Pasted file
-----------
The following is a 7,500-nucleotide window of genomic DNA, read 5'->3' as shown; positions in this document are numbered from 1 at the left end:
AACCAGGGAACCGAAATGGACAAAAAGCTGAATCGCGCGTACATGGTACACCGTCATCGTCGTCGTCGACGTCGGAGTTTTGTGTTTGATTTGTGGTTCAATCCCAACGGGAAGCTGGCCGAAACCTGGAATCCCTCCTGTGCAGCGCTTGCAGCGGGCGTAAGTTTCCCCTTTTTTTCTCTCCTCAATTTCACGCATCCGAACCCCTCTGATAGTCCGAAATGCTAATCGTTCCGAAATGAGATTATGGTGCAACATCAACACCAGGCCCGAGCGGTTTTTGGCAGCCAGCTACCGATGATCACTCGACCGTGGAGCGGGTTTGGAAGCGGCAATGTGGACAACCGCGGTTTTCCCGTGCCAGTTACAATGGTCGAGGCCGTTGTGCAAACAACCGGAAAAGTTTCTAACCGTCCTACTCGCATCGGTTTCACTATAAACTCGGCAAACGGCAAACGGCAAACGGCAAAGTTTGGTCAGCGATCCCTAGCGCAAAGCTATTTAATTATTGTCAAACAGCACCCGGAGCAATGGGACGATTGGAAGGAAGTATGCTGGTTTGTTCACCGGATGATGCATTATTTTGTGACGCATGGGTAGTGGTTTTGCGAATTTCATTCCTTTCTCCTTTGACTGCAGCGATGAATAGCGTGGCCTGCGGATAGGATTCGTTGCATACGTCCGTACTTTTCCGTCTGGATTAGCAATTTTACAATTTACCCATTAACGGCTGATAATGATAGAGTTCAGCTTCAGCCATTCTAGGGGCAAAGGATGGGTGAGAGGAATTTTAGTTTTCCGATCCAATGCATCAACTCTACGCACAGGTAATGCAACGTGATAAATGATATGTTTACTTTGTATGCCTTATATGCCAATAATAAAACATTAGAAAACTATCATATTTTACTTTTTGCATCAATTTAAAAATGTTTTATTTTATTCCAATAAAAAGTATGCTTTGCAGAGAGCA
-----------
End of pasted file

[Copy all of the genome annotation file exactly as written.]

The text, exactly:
The following is a 7,500-nucleotide window of genomic DNA, read 5'->3' as shown; positions in this document are numbered from 1 at the left end:
AACCAGGGAACCGAAATGGACAAAAAGCTGAATCGCGCGTACATGGTACACCGTCATCGTCGTCGTCGACGTCGGAGTTTTGTGTTTGATTTGTGGTTCAATCCCAACGGGAAGCTGGCCGAAACCTGGAATCCCTCCTGTGCAGCGCTTGCAGCGGGCGTAAGTTTCCCCTTTTTTTCTCTCCTCAATTTCACGCATCCGAACCCCTCTGATAGTCCGAAATGCTAATCGTTCCGAAATGAGATTATGGTGCAACATCAACACCAGGCCCGAGCGGTTTTTGGCAGCCAGCTACCGATGATCACTCGACCGTGGAGCGGGTTTGGAAGCGGCAATGTGGACAACCGCGGTTTTCCCGTGCCAGTTACAATGGTCGAGGCCGTTGTGCAAACAACCGGAAAAGTTTCTAACCGTCCTACTCGCATCGGTTTCACTATAAACTCGGCAAACGGCAAACGGCAAACGGCAAAGTTTGGTCAGCGATCCCTAGCGCAAAGCTATTTAATTATTGTCAAACAGCACCCGGAGCAATGGGACGATTGGAAGGAAGTATGCTGGTTTGTTCACCGGATGATGCATTATTTTGTGACGCATGGGTAGTGGTTTTGCGAATTTCATTCCTTTCTCCTTTGACTGCAGCGATGAATAGCGTGGCCTGCGGATAGGATTCGTTGCATACGTCCGTACTTTTCCGTCTGGATTAGCAATTTTACAATTTACCCATTAACGGCTGATAATGATAGAGTTCAGCTTCAGCCATTCTAGGGGCAAAGGATGGGTGAGAGGAATTTTAGTTTTCCGATCCAATGCATCAACTCTACGCACAGGTAATGCAACGTGATAAATGATATGTTTACTTTGTATGCCTTATATGCCAATAATAAAACATTAGAAAACTATCATATTTTACTTTTTGCATCAATTTAAAAATGTTTTATTTTATTCCAATAAAAAGTATGCTTTGCAGAGAGCA